Lightly coat the area of the tires where the rims will engage (the bead) with dish soap diluted with water. This will help the rubber slide into place as you install the Combat Rim halves and pump up the tire at the end. Holding the half of the Combat Rim and the tire together, flip the tire over to the other side so the bolt threads are pointed up.

Put the other half of the Combat Rim on the tire, aligning the bolt threads with the holes in the rim and the notches as mentioned earlier. The bolt threads will only protrude a little bit, and some will protrude through more than others. Screw the nuts onto the bolts and hand tighten them. You may have to press on this half of the rim to get the nuts started.

Put the other half of the Combat Rim on the tire, aligning the bolt threads with the holes in the rim and the notches as mentioned earlier. The bolt threads will only protrude a little bit, and some will protrude through more than others. Screw the nuts onto the bolts and hand tighten them. You may have to press on this half of the rim to get the nuts started.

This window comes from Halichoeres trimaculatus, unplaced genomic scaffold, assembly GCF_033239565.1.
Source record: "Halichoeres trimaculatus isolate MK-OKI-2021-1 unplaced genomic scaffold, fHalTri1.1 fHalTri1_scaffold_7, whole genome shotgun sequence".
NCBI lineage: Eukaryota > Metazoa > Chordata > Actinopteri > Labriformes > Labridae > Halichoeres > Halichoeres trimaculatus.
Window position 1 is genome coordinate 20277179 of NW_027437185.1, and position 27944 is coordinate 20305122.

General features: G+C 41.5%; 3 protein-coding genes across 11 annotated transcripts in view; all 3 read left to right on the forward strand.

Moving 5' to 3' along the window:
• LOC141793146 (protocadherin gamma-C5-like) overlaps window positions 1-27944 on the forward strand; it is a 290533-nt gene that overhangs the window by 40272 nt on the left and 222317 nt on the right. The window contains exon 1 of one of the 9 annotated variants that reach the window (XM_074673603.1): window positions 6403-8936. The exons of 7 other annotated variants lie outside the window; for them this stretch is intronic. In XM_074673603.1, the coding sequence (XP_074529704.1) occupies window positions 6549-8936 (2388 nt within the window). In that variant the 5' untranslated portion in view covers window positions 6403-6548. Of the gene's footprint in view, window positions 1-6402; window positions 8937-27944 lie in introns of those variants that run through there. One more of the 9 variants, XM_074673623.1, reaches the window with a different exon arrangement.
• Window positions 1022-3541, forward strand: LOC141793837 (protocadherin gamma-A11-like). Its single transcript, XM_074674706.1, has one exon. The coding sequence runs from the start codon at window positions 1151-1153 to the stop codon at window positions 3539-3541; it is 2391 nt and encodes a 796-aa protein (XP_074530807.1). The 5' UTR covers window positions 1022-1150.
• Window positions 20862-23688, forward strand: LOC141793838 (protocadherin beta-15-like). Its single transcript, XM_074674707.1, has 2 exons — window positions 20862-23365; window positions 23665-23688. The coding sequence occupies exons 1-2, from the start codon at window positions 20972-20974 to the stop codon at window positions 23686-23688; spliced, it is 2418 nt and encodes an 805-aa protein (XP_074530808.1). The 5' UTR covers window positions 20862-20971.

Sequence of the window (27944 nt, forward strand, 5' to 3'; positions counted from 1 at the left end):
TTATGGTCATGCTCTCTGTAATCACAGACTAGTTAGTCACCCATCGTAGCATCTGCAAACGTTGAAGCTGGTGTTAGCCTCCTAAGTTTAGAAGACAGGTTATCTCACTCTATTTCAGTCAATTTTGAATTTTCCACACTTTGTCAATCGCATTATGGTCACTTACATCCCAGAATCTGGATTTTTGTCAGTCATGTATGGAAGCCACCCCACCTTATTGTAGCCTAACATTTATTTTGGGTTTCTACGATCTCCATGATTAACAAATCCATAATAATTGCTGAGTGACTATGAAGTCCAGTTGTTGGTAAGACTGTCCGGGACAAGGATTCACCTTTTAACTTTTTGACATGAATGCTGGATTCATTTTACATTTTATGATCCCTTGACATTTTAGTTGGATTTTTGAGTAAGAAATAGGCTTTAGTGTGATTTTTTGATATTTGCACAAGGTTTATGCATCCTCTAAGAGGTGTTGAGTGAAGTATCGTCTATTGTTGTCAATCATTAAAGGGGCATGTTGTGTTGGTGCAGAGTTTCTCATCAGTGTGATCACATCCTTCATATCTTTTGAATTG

Tighten the nuts in an equal cross pattern, making sure to apply an even amount of torque to each nut. Start with any nut and torque it to 10 foot-pounds, then move diagonally across and do the same. Go across again and do the next nut until you have them all at 10 foot-pounds. Then, increase the torque to 25 and repeat on all nuts, then 40 foot-pounds and repeat until tight. You should end up with between 65-70 foot-pounds of torque on each nut. Note that doing this will probably mess up the OD Green paint where the nuts contact the rim, so some paint touch ups will be required.